One of the treats I had while on a recent trip to Cornwall was a shared bottle of Glenfiddich Rich Oak. First released in 2010, this is a 14-year-old single malt from the world’s best-selling scotch maker and it has an unusual twist. While it is first aged in the traditional cured oak casks for thirteen years, it then spends time in virgin oak casks – six weeks in American casks, then 12 weeks in Spanish casks. This results in a flavor that is, well, oakey and rich. Hence the name, I suppose.
It was unexpected. I’m not usually a huge Glenfiddich fan, but this bottle was a pleasant surprise. There was, for me, a bit of oak tannin bite which wasn’t unwelcome, as well as rich vanilla tones. It had an interesting dry quality I don’t remember experiencing before – again, having grown up in California, I’m not averse to big oak tastes and a woody dryness in my wines, and so this didn’t bother me at all.
According to Glenfiddich malt master Brian Kinsman (interviewed in Esquire upon the first release of the Rich Oak bottling), “The traditional sources of casks for maturing Scotch whisky are the American bourbon industry, Spanish sherry industry and also various other smaller sources such as port, madeira, wine, rum, etc.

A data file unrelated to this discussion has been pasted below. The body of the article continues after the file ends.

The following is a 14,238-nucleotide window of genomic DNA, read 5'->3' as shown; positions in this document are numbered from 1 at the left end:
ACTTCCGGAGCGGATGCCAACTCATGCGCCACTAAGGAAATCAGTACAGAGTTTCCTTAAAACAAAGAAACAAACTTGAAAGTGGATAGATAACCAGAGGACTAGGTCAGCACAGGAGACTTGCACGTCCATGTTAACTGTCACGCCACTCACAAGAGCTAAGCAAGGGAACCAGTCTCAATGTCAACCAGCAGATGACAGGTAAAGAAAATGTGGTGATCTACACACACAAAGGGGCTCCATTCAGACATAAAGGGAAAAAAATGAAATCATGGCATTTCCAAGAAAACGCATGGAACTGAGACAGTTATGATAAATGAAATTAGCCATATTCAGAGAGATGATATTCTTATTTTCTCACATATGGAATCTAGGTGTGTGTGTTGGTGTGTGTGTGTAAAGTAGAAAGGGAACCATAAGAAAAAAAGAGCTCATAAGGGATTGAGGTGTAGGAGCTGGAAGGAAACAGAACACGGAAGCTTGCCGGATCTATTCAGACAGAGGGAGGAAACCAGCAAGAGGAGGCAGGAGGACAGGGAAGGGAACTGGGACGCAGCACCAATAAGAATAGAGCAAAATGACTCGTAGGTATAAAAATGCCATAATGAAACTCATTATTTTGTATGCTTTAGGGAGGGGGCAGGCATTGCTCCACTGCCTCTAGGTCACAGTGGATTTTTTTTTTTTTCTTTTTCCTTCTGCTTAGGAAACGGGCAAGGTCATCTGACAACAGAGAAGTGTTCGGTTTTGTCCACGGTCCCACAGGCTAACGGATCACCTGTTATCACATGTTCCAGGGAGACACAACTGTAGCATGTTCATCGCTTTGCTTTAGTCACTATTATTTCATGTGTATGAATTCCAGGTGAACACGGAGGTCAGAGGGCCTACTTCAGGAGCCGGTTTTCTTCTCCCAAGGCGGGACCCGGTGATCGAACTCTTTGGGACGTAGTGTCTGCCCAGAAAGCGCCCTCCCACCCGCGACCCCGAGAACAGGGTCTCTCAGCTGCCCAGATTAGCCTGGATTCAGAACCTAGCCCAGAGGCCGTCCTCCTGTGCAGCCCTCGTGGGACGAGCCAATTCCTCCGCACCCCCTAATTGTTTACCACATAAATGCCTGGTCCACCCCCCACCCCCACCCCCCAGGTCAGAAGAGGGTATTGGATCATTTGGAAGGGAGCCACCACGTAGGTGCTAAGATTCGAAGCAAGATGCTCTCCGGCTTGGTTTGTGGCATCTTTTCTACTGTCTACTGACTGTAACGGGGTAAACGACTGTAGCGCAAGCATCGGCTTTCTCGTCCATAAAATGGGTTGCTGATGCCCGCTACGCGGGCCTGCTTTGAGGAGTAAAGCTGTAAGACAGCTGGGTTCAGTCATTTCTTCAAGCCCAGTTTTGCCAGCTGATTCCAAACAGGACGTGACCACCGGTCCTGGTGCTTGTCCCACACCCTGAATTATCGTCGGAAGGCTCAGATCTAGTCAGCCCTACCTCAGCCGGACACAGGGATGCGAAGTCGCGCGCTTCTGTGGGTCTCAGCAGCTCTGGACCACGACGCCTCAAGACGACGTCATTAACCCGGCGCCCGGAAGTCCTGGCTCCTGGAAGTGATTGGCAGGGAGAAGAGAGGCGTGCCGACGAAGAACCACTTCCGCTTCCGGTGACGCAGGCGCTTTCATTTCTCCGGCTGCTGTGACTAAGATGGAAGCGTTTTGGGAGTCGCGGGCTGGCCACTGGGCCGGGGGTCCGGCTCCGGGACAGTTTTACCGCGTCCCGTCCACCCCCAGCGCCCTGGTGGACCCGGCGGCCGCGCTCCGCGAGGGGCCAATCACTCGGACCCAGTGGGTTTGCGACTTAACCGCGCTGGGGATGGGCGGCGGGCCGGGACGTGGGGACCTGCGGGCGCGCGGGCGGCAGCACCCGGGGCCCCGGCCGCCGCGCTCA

“Our own coopers travelled to cooperages in Kentucky and Jerez to oversee the production of the casks. The key for the flavour in this particular whisky is that the casks have held nothing before and have not been seasoned with any other spirit or wine. The American oak casks are toasted and charred in the same way as they would be for filling with bourbon but sent to us directly with no bourbon filling. The Spanish oak casks are only gently toasted and not charred, this maximises the rich oaky flavour.”
One of these days I’m going to have to do a post on oak casks. Sounds like a complicated business.
And yes, I will be buying Glenfiddich Rich Oak again, partly because it’s so unusual. In a good way.